Bootcamp 101: The Workout Rotation

I’m adding a new topic to this blog about delivering awesome bootcamps. In addition to the other great information about kettlebells, nutrition, weight training, yoga, and cardio, I’ve decided that I should write about the amazing bootcamp program that I have at my fitness studio in Portland, Oregon. Today’s topic is the workout rotation.

This article should be helpful to you if you are a trainer and trying to figure out a way to design and structure your program, or if you are a home workout enthusiast, and need a safe and effective way of planning your workouts.

Workout Rotation

What Is A Workout Rotation?

In my program, the workout rotation is the way that I plan all of the bootcamp workouts that will be delivered throughout the month. The workout rotation serves several purposes:

  • The workout rotation ensures that we workout different areas of the body throughout the week.
  • It allows the members of my studio to know in advance what part of the body they will be working in class.
  • The workout rotation helps prevent injury.

Add Variety


I’m sure that you’ve all seen the fitness lunkheads. You might even have a few of them at your gym. These guys (typically guys) tend to only work out their upper bodies, and have bird legs.

The workout rotation ensures that this doesn’t happen to you. In my program, I break down the heart of the workout into what I call “Focus Areas”. These focus areas include: upper body days, lower body days, cardio days, and core days. The order of this workout rotation always stays the same, however, they are stacked so that if you are the type of person who only works out on certain days of the week, you’ll get different workouts throughout the month.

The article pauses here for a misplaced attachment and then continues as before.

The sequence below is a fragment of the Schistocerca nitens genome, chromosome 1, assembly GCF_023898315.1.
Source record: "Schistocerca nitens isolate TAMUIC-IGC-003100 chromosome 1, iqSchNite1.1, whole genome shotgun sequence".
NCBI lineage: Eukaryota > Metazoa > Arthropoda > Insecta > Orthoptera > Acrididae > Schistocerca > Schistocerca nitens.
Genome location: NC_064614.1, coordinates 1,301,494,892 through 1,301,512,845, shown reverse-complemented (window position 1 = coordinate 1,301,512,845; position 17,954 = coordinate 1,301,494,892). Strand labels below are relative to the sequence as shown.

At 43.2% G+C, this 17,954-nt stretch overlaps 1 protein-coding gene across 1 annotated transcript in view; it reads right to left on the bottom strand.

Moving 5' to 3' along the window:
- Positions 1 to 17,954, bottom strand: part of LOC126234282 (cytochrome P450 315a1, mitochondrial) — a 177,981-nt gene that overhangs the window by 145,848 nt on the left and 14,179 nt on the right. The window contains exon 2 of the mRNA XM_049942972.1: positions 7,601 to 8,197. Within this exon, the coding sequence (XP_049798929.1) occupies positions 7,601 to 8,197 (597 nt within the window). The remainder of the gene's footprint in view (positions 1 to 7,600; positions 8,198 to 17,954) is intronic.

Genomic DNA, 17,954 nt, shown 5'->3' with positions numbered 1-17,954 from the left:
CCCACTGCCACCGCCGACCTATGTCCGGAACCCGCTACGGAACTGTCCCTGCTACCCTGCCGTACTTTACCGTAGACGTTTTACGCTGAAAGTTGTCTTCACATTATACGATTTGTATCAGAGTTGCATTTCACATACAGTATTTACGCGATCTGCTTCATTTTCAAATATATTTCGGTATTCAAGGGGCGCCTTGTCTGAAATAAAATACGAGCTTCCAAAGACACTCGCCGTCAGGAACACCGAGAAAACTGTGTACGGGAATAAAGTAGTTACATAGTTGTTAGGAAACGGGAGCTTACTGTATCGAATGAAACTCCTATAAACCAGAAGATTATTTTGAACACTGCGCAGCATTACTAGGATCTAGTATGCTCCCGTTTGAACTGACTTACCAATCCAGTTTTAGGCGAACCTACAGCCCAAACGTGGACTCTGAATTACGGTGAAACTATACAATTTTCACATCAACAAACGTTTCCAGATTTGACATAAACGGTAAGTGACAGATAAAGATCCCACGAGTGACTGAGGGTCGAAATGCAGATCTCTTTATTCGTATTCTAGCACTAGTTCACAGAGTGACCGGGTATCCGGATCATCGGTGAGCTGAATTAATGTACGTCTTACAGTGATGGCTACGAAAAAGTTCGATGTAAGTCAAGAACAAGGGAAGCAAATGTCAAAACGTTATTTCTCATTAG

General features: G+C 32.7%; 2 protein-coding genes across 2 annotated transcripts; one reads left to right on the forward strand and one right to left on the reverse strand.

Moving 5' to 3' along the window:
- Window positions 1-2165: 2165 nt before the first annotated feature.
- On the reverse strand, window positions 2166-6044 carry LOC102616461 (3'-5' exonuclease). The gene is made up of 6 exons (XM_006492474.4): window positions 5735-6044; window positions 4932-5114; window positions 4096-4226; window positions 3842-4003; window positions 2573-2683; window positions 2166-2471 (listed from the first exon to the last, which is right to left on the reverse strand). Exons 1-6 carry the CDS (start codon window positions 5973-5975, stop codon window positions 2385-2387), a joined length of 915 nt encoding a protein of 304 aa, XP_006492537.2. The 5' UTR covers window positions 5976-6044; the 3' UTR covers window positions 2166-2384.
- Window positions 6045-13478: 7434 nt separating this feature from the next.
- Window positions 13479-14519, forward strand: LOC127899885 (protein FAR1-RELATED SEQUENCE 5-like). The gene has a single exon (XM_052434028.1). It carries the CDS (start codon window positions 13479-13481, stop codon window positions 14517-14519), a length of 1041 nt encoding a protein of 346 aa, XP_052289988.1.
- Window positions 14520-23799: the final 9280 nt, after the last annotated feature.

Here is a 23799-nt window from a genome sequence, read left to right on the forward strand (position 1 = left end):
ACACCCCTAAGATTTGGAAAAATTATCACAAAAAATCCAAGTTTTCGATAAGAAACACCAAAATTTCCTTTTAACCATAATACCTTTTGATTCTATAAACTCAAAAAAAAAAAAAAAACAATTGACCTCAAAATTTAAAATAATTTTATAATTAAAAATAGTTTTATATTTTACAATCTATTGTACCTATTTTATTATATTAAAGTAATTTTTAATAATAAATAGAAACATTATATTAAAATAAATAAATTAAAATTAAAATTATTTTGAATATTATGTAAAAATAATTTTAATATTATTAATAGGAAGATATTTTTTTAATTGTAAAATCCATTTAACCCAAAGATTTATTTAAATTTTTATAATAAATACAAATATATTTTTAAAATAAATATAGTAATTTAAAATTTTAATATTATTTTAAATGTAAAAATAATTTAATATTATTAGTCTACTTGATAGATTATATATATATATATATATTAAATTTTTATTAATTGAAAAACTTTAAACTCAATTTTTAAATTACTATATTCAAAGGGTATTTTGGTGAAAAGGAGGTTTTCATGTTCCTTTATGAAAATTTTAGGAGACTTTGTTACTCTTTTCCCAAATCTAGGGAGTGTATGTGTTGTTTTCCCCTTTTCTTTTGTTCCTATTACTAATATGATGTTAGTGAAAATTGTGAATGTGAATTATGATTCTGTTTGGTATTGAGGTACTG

• I consider upper body to include everything from the hips up.
  • I consider lower body to include everything from the ribs down.
  • Even on non-cardio days, the pace, intensity, and types of exercises often add an element of cardio.

The focus areas ensure that you receive a well-rounded program, and don’t overtrain any particular region of your body. Overtraining regions of your body creates imbalances, and can lead to injuries down the road. I’m a big proponent of finding balance in all things.

Finding balance in your workout involves consideration of the types of exercises that you do, and the locations of the body that are being worked. In order to find balance in your fitness, you have to work all regions of your body. You need a variety of focus areas.

Create Expectation

Another good thing about having a workout rotation is that the members of your studio or program will have an expectation of what they’re getting themselves into. No one likes to be blindsided by a workout surprise! You’ll discover that the people you train will have favorite focus areas, and actually look forward to certain ones.

Additionally, the people taking your program can look ahead on the calendar and plan their weeks and months accordingly. My clients look at the workout rotation so that they can determine which workouts they need to fit in this week, and arrange their schedules accordingly if necessary.

Prevent Injury

Overtraining parts of your body, and creating imbalances is no laughing matter. I had my own overuse injury last year when I developed tendonitis in my biceps. It took me months and months to get over it. Just read through the internet to find stories of Crossfitters injuring themselves through too much of the same repetitive movements.

Having a set schedule of focus areas can ensure that all of the body’s regions receive sufficient time to recover between workouts.

Does your routine involve a workout rotation? Let me know! Also, if you have any questions about my workout rotation or group fitness class planning, I’d be happy to have a conversation about it in the comments below!

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